B. Demonstrate that your community provides property owners with information on how to protect birds from window strikes (e.g., online links, brochures).
Also on our City of Plymouth website, we have a link with information about avoiding bird window strikes. Also, on the same website, new residents can download the New Resident Brochure (which features information about Bird City). The Plymouth Chamber of Commerce has this brochure printed out and sends it to residents seeking city information, and it is also handed out to new residents that come to the Chamber Office.
B. Provide web links or a community newsletter demonstrating that your community educates property owners on methods to create and enhance backyard habitat for birds.
The City’s website offers links to web pages that provide information on cat hazards, bird strikes, landscaping to attract birds and invasive species. They have developed a new website that is easier to navigate. Under their Citizen Information section they now have a Bird City Wisconsin page. The page details what it means to be a Bird City and provides information and/or links to information as stated above.
Also on their website they provide links to the Natural Resources Conservation Service, the Audubon Society, Mother Earth News, the WI DNR and Bird City Wisconsin as places to go for information about creating bird habitat. They have added additional content to their website that provides residents with tips for improving the habitability of their gardens and gives tips for preventing window strikes, rather than only listing other sites as resources.
The City of Plymouth Parks and Recreation Department website provides several different links to information on the creation and enhancement of backyard habitats such as: Natural Resources Conservation Services’ Backyard Conservation, National Audubon Society, and Wisconsin Society of Ornithology.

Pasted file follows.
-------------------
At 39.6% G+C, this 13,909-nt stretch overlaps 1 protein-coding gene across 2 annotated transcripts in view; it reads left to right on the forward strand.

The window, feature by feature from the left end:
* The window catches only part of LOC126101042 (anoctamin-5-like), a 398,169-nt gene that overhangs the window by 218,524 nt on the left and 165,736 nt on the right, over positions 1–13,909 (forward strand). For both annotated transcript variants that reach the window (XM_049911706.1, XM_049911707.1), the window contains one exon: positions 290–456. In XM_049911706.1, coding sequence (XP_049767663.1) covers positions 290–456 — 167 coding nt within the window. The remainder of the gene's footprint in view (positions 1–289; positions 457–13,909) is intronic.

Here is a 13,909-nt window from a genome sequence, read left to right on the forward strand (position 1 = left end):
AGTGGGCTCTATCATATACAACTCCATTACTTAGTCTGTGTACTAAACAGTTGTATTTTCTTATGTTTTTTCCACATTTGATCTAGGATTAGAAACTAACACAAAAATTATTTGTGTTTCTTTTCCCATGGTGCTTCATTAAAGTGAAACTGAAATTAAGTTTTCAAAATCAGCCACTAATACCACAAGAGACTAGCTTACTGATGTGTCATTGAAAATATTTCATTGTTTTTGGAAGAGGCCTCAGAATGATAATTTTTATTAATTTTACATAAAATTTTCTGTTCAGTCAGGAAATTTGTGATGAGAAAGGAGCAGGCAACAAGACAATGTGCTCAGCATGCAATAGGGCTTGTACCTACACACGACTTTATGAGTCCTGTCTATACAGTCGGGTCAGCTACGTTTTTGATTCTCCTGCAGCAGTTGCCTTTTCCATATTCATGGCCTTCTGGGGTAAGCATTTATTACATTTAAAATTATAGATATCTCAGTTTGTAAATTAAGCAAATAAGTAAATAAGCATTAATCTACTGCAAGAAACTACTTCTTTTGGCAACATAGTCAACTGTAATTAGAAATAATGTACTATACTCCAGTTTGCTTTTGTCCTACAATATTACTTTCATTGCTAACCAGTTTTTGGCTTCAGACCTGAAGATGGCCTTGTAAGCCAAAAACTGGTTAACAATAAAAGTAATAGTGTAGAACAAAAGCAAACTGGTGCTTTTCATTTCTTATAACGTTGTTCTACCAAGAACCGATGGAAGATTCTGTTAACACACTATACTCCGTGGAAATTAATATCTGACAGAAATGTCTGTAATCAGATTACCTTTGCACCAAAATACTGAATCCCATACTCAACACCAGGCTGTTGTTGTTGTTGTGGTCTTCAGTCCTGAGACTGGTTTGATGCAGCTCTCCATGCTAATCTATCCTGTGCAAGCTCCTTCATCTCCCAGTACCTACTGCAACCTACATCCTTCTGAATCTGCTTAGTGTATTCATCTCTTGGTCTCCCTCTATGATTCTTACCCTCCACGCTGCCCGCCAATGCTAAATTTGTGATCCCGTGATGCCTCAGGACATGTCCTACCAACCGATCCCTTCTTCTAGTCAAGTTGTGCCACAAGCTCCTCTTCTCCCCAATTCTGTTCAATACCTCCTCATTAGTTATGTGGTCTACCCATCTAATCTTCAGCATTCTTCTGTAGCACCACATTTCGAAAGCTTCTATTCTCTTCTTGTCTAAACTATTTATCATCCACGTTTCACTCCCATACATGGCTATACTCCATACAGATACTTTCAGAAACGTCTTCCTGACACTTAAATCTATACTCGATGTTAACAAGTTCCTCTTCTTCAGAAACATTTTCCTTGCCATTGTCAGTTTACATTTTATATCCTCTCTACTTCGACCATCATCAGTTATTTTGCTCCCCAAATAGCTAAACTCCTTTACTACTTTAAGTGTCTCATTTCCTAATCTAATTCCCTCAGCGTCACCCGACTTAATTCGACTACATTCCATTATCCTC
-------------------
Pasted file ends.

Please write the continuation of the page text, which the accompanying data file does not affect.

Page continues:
E. Illustrate a program that involves schools, garden clubs, or other organizations in bird conservation activities.
Plymouth Parkview Elementary School has a Bird Club where the custodian, Mr. Roehre, (a bird enthusiast) guides the Bird Club on hikes around the school grounds to look for birds. Parkview has 12 acres and a great mix of habitats, from neighboring houses with wooded lots and bird feeders to a corner nature center. We hold our IMBD ceremony at Parkview Elementary School every spring, with the Mayor. http://www.plymouth.k12.wi.us/news/170612PVbird.html
Also, Plymouth has a Bird and Nature Club that meets at Plymouth Intergeneration Center once a Month. All Visitors are welcomed to attend. There are featured speakers at each of these meetings. There are two bird counts done by this group, one being during IMBD (May Day Count) and another for the Christmas Count.
International Migratory Bird Day (IMBD)
A. This community's municipal body passed the required International Migratory Bird Day resolution.
This year our World Migratory Bird Day, we celebrated at Parkview Elementary School with the third grade class of Mrs. Thompson. This classroom hosts the Parkview Bird Club, led by school customdian Mr. John Roehre. We celebrate the Bird Club, while explaining the importance of both World Migratory Bird Day and the resolution. Present for this day are the classroom and teacher, Mr. Roehre, Plymouth Chamber of Commerce and school aides. We promote this event and follow up in the local newspapers, school media files, and the Plymouth Chamber website, social media accounts and newsletters.
For 2018, Plymouth will do what it has in the past for the IMBD celebration. We will continue to work with Parkview Elementary Schools Bird Club, and hold a celebration with Plymouth's Mayor Pohlman, Parkviews 3rd Grade Class, Mr. Roehre (school custodian in charge of their bird club, school officials and the Chamber of Commerce. This celebration gets coverage in the newspaper, in social media and in the school's publications. We will hold this celebration in May, working with the school and the city's schedule.